Jump to content


Photo

Now Reading...


  • Please log in to reply
2388 replies to this topic

#2381 PopTodd

PopTodd

    Newbie

  • Sombie
  • PipPip
  • 470 posts

Posted 03 June 2013 - 04:17 PM

41%2BnvFPJmUL._BO2,204,203,200_PIsitb-st


yes, i am in a band. i'll tell you about it sometime.


#2382 PopTodd

PopTodd

    Newbie

  • Sombie
  • PipPip
  • 470 posts

Posted 21 June 2013 - 08:05 AM

I Dreamed I Was a Very Clean Tramp by Richard Hell
image.jpg
Autobiography, written by somebody who actually knows how to write. Focuses a lot more on his writing career than his music career, at least for the first half of the book (which is all I am through right now). But Tom Verlaine does show up early on, as his best friend. It seems like the two of them raised a lot of hell together.

yes, i am in a band. i'll tell you about it sometime.


#2383 PopTodd

PopTodd

    Newbie

  • Sombie
  • PipPip
  • 470 posts

Posted 01 July 2013 - 07:05 AM

Just finished:
isbn9780575123717-detail.jpg
It has been a long time since I read any Ellison. Too long. While I would not describe this one as a "quick read"—it's too painful a story to classify as such—I could not put it down and I did get through it quickly. Nothing like anything else I've read from him. This is the story of the discovery of a new talent in the early days of rock 'n roll, and how his success corrupts the boy and everybody around him. Further cements, in my mind, the author as one of the very best of the 20th century.
Highly recommended.

yes, i am in a band. i'll tell you about it sometime.


#2384 The Luscious Phil

The Luscious Phil

    Hipster

  • Sombie
  • PipPipPip
  • 3601 posts

Posted 02 July 2013 - 04:35 PM

So, I just needed to get this off me chest but I finished A Dance With Dragons a few weeks back.

Honestly, how can a man write 900+ pages and not have anything happen.  It gets worse when you realize that A Feast For Crows is 800 some pages of almost nothing happening.  I honestly think the HBO show could cover both books in half a season.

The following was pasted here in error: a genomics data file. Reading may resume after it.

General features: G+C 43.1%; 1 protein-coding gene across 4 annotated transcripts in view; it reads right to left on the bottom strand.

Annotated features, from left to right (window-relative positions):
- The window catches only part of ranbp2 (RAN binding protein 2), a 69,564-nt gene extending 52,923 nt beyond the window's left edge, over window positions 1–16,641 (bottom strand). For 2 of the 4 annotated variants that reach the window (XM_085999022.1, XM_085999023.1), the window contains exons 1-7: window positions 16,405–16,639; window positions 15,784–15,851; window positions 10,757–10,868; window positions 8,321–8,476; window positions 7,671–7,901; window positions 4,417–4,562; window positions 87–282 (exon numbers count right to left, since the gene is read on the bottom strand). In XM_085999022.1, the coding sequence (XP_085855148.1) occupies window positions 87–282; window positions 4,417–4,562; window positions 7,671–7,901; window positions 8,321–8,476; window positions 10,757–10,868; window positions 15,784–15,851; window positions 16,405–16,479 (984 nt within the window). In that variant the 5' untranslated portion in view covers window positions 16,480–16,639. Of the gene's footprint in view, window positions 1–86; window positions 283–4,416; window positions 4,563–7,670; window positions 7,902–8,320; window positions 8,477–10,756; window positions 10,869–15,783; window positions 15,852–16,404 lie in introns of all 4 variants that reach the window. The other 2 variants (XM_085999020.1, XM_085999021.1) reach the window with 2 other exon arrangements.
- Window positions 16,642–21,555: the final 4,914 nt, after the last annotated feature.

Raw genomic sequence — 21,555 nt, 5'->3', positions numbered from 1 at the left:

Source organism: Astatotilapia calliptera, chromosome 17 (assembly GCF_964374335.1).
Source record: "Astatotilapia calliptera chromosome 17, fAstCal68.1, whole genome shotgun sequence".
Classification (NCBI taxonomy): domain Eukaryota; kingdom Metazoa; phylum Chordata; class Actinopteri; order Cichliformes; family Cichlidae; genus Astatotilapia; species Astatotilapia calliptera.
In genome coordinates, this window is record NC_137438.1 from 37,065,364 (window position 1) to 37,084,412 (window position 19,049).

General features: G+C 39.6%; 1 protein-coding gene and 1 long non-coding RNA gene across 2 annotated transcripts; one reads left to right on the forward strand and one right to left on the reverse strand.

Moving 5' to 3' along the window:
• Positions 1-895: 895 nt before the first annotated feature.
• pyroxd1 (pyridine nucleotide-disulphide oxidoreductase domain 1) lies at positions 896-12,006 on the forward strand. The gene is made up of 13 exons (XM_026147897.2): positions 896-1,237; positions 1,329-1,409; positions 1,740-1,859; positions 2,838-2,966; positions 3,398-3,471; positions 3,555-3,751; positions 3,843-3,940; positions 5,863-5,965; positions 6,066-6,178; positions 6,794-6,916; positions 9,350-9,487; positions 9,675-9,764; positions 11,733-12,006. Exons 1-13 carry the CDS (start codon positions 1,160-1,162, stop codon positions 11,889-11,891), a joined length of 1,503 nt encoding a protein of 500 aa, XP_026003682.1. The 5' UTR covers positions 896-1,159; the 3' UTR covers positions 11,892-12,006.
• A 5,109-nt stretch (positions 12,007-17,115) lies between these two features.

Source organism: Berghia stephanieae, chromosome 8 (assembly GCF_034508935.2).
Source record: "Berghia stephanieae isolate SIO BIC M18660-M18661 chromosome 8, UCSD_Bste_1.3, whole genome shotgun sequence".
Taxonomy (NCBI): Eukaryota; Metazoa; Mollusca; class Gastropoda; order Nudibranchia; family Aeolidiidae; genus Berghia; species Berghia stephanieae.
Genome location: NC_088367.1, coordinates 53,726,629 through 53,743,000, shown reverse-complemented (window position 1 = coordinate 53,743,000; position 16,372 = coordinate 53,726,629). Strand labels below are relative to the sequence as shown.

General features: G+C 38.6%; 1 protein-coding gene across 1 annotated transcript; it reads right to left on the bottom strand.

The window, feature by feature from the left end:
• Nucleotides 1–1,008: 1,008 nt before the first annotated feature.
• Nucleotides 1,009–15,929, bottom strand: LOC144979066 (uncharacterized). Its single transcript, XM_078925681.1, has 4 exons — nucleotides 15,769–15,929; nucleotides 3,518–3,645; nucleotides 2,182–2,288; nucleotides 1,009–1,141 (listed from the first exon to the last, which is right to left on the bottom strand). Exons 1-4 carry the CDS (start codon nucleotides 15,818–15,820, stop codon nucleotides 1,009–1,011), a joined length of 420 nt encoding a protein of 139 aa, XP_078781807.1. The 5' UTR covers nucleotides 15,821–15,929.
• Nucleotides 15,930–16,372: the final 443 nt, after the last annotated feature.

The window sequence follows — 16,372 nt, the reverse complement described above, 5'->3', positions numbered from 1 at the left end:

Posted Image

#2385 shave

shave

    Neophyte

  • Members
  • 5 posts

Posted 02 April 2014 - 07:50 AM

David Byrne - How Music Works

Interesting book, but it breaks down in the last couple of sections.  Starts out with his resume and Talking Heads experiences, and his growth as an artist.  Bridges more and more into technical areas of music, and how the music business works.  Less successful there-- I would have appreciated more connections Talking Heads work to describe technical nuance (possibly a samples page, like Alex Ross did with his book), and the music business section is a bit of a mess.  It's clear he wants to scream, "the music business is filled with fucking bastards", but he doesn't do that, which is a little disappointing.  I like a good rant.



#2386 shave

shave

    Neophyte

  • Members
  • 5 posts

Posted 09 April 2014 - 09:32 PM

The Generals, Thomas E. Ricks.  

Good so far-- the book's premise is about how the upper command structures in all branches of the US Military have been unwilling to demote or relieve officers that have reached the rank of General.  The book examines the failures in the command structure and military culture, which appears to have started just after the ink was drying on the peace treaty with Japan.  As a result, the CnC structures (Joint Chiefs, and various global commands) have been at odds with US foreign policy, and have produced some terrible results in recent conflicts.  



#2387 velocity

velocity

    Chanel No. ♪♫

  • Administrators
  • PipPipPipPipPip
  • 10085 posts

Posted 28 April 2014 - 08:15 PM

My recent book club pick was Kate Atkinson's well-written Life After Life.   It's sort of like Ground Hog Day, with the protagonist somehow able to relive her entire life each time she dies. Unlike Bill Murray's character, however, she is not quite aware of her predicament.  It takes place primarily in England between 1909 and the 1960s, and does a particularly fine job of portraying a sense of place and day-to-day horrors of living in London during the Blitz.  



#2388 waveswithin

waveswithin

    Newbie

  • Sombie
  • PipPip
  • 697 posts

Posted 29 April 2014 - 10:45 AM

A biography of Lord Palmerston by Jasper Rudley, it is exhaustive and dry but gives a very good insight into the period and is well written, everything flows nicely and it is set out extremely well.

 

Also reading 'What They Teach You At Harvard Business School' by Philip Delves Broughton, quite an interesting book but not particularly insightful. It essentially just lays out the course structure and what you are taught, without really passing on any of the knowledge. Would have worked better if it was three times the size and actually attempted to teach some of the concepts. It is usually something like "Today we learned about applying traditional moral ethics to international finance" when I was hoping for "You can apply traditional moral ethics to international finance, here is how you do it".



#2389 caley

caley

    Hipster

  • Sombie
  • PipPipPip
  • 1577 posts

Posted 10 May 2014 - 01:12 AM

I was reading a book recently and it had the unusually-beautiful following passage

"We lived in a nice, middle-class neighbourhood with sixty poplar trees lining the street. At night, when there was even the slightest breeze, the trees would rustle in such a way that it put you right to sleep. Dad used to say that they were whispering to one another. I thought it was absolutely beautiful."
what makes it so "unusually-beautiful" is that it came from the biography of hockey blowhard and noted xenophobe Don Cherry.

"'I Love My Dad' is the only one that slightly annoys me, maybe because I never loved my dad."

-WavesWithin

Bob-s-Burgers-bobs-burgers-18293103-1280